The Multi-Panel framework is comprised of multiple overlapping panels, with each panel representing a single Census population (2006, 2011, 2016, etc.). Each Census year a panel is selected and linked to subsequent Censuses. The sample selection strategy for each panel is designed to maintain a linked sample size of 5%, maximise sample overlap between the panels, and introduce new records to the dataset in each panel to account for new births, migrants and missed links in previous panels.

This allows flexibility for users, who can draw on the most appropriate panel for their research question.

For further information on the Multi-Panel framework refer to Information Paper: Australian Census Longitudinal Dataset, Methodology and Quality Assessment, 2006-2016 (cat. no. 2080.5).

Linking methodology

Linking strategy

Data from the ACLD Panel samples and the Census files were brought together using data linkage techniques.

Data linkage is typically undertaken using deterministic and/or probabilistic methods:

  • Deterministic linkage: involves assigning record pairs across two datasets that match exactly or closely on common variables. This type of linkage is most applicable where the records from different sources consistently report sufficient information and can be an efficient process for conducting linkage.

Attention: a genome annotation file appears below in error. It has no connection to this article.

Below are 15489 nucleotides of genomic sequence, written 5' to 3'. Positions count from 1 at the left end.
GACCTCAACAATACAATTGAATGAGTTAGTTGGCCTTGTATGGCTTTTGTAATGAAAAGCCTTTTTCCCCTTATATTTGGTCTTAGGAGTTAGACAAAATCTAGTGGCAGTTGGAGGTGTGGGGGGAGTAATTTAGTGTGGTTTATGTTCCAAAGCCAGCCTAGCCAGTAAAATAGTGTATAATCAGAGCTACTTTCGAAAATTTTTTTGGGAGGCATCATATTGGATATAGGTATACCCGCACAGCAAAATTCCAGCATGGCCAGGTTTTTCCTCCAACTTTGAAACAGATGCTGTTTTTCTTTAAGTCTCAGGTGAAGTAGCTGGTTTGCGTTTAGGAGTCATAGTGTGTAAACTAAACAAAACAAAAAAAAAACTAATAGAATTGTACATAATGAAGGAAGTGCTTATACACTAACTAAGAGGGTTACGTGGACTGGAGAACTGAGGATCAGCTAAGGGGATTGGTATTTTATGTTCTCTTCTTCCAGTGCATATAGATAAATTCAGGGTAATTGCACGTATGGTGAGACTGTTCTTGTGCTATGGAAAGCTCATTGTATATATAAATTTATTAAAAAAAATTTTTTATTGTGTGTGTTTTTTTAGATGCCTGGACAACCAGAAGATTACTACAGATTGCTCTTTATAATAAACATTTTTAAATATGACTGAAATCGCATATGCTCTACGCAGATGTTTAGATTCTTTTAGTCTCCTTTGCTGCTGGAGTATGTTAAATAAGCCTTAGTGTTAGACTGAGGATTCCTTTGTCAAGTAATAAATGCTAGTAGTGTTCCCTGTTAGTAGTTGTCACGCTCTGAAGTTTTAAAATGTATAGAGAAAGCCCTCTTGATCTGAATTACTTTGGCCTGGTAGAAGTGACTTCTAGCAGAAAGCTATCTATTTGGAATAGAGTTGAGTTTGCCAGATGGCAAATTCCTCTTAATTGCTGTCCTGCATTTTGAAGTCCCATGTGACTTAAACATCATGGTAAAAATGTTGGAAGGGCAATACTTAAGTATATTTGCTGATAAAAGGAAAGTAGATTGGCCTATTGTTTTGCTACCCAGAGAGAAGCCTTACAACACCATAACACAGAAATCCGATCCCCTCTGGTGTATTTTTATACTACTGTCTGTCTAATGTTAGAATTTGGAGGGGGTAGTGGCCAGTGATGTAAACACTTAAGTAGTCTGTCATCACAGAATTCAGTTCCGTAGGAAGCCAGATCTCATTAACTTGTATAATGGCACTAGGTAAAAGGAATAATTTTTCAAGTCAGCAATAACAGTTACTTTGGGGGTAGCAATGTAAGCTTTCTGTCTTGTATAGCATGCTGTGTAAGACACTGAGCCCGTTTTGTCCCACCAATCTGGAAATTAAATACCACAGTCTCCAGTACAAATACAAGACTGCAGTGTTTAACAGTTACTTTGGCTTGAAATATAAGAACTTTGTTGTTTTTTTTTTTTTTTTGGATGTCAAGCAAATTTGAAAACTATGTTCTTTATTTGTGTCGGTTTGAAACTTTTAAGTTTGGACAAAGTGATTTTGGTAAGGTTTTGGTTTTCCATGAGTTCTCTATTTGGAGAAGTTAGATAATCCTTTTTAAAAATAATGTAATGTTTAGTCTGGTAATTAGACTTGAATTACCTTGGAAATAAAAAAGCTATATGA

• Probabilistic linkage: is based on the level of overall agreement on a set of variables common to the two datasets. This approach allows links to be assigned in spite of some missing or inconsistent information, providing there is enough agreement on other variables.

Linking variables

The variables on Census files that were used for linking include:

  • First name hash code
  • Surname hash code
  • Age
  • Sex
  • Date of birth
  • Indigenous status
  • Country of birth
  • Year of arrival
  • Marital status
  • Religion
  • Language spoken
  • Mother's age
  • Mother's day and month of birth
  • Mother's country of birth
  • Father's age
  • Father's day and month of birth
  • Father's country of birth
  • Mesh block
  • Statistical Areas 1, 2 and 4.

A number of linkage passes were conducted based on different combinations of these variables to ensure each record had the highest possible chance of being linked.